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Dog stuck in crate highlights rare risk of spot-on flea treatment

October 7, 2009
By: Edie Lau
For The VIN News Service

A veterinarian presented with a peculiar case of a poodle stuck in its crate last week traced the problem to the pet’s spot-on flea treatment.

Residue from the product Advantage, which was applied between the poodle’s shoulders, somehow came in contact with the plastic base of the animal’s crate, dissolving the plastic and causing it to adhere to the dog’s belly.

When the dog wouldn’t come out of its crate the next morning, its concerned owner brought the dog, crate and all, to Dr. Tej Dhaliwal of North Town Veterinary Hospital in Ontario, Canada. Following two hours of sleuthing, Dhaliwal concluded that benzyl alcohol, an inactive ingredient in Advantage, was to blame.

Bayer Animal Health, maker of Advantage, acknowledged that the flea treatment was the likely culprit and offered to pay the owner’s veterinary bill, compensate him for loss of salary and replace the crate, Dhaliwal said.

Bob Walker, a spokesman for Bayer in the United States, confirmed that Advantage contains benzyl alcohol, which reacts with certain plastics. He said he consulted with colleagues in veterinary services and was told, “We know it can happen, but we’ve never seen it.”

Walker said a lead veterinarian in the department thought that most of the veterinary community was aware of the potential for the product to react with plastic. Walker said that he personally had not heard of such a thing before. He added, “My counsel would be, if you’re not aware, you need to be aware.”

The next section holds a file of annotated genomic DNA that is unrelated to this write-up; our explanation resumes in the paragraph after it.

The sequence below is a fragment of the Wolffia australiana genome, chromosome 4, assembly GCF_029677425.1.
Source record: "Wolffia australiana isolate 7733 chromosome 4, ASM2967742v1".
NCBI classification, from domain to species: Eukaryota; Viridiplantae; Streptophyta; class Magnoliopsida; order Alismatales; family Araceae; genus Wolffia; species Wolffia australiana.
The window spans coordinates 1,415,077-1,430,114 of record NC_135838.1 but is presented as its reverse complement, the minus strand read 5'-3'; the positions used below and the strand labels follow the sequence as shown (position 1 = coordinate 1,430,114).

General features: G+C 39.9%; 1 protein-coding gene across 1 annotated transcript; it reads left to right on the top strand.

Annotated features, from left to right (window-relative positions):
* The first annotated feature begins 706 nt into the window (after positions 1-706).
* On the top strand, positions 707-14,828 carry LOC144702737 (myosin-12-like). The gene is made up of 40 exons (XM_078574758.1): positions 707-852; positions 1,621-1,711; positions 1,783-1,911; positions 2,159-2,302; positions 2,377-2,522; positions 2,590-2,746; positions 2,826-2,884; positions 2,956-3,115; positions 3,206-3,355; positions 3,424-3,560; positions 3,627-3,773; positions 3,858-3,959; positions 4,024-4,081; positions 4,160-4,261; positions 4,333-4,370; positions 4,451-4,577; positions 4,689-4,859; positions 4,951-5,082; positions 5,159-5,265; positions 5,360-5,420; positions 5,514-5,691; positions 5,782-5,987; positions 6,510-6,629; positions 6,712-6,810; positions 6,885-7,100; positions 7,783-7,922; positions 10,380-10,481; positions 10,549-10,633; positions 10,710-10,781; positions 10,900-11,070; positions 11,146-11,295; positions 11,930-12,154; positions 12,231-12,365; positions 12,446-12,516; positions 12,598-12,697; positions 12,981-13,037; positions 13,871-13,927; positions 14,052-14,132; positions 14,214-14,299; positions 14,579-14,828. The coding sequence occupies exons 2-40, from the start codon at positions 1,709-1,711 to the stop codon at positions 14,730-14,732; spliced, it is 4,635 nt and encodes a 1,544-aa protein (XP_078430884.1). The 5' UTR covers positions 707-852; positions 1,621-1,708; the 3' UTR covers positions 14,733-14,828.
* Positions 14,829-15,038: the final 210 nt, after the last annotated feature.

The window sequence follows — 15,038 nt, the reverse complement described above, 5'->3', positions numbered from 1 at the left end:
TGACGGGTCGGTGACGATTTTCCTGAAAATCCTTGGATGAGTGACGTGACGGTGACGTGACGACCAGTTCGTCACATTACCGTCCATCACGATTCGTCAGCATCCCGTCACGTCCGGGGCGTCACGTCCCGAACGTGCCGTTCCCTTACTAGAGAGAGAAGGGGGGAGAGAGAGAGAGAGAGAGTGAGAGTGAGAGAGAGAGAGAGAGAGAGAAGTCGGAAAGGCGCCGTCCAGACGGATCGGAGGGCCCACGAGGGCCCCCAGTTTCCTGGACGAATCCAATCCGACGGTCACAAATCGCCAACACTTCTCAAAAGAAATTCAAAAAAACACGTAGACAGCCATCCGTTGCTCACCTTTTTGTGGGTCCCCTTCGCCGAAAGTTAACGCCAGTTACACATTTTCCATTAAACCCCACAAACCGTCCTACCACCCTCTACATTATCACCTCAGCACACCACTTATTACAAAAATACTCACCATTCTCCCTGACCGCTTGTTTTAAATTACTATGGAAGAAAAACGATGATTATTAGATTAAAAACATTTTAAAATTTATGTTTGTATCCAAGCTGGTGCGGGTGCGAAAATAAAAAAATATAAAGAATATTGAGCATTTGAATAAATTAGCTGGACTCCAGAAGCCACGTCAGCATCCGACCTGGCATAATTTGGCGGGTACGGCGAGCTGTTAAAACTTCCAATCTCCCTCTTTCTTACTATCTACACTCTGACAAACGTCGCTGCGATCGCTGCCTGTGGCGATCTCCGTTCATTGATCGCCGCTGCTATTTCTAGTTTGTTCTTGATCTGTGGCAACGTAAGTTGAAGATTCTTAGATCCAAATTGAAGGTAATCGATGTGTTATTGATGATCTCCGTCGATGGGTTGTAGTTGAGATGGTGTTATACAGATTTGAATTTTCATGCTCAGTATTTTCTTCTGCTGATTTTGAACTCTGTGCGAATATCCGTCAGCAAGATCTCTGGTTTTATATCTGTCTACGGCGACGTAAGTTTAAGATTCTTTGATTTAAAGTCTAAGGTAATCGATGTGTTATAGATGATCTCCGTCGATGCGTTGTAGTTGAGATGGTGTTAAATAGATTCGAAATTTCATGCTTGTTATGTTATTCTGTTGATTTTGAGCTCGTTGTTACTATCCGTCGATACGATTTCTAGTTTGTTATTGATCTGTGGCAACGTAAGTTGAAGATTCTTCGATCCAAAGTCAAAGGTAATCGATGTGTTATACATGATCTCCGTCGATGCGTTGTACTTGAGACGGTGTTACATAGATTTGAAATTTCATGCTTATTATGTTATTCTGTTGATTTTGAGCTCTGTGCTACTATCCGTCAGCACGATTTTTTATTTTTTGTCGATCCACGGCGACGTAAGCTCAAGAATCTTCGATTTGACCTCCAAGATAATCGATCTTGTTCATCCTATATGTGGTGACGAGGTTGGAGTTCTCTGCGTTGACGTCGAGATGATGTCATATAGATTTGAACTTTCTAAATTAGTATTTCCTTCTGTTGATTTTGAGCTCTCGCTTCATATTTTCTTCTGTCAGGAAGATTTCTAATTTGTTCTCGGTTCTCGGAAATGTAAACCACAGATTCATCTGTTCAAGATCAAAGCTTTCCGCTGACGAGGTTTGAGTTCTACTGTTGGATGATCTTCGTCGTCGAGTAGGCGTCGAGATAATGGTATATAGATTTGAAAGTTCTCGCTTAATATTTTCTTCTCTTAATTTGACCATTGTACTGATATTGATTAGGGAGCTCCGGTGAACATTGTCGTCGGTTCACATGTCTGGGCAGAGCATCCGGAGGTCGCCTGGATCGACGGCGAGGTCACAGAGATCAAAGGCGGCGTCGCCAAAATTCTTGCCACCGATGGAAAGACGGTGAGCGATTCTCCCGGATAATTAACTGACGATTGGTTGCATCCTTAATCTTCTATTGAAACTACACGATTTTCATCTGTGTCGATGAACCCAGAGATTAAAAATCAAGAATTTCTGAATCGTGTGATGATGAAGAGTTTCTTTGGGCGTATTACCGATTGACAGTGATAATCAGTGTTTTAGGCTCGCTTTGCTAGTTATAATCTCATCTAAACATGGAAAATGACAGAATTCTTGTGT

The incident certainly surprised Dhaliwal, a practitioner for 13 years, who posted his experience in an online discussion board of the Veterinary Information Network (VIN). Some veterinarians said they were familiar with the potential for the product to damage plastic, but many were astonished by the news.

Dhaliwal said the owner of the dog, a 15-year-old poodle mix, had applied Advantage to the dog before bedtime. He speculated that the dog rolled over in the crate before the liquid pesticide dried. Presumably, residue of the product made contact with the plastic floor of the crate, causing the plastic to dissolve and “glue” the dog in place overnight.

Dhaliwal noted that the dog had been unable to eat, drink or relieve itself for 15 hours by the time he managed to free it with a tool normally used to scrape excess plaster from drywall.

The white dog had a patch of dark gray plastic about 6 inches by 4 inches stuck to its fur. Following the advice of representatives at Bayer, Dhaliwal said, he removed the remaining plastic using the contents of another two tubes of Advantage. Once freed, the dog was fine.

>From the start, the dog’s owner suspected that the Advantage was to blame, Dhaliwal said. The veterinarian figured some chemical was involved but wasn’t sure what. At first, he applied regular alcohol to the plastic base, to no effect. Then he tried a tube of Advantage. The plastic liquified almost instantly, and his gloved hand stuck to the plastic.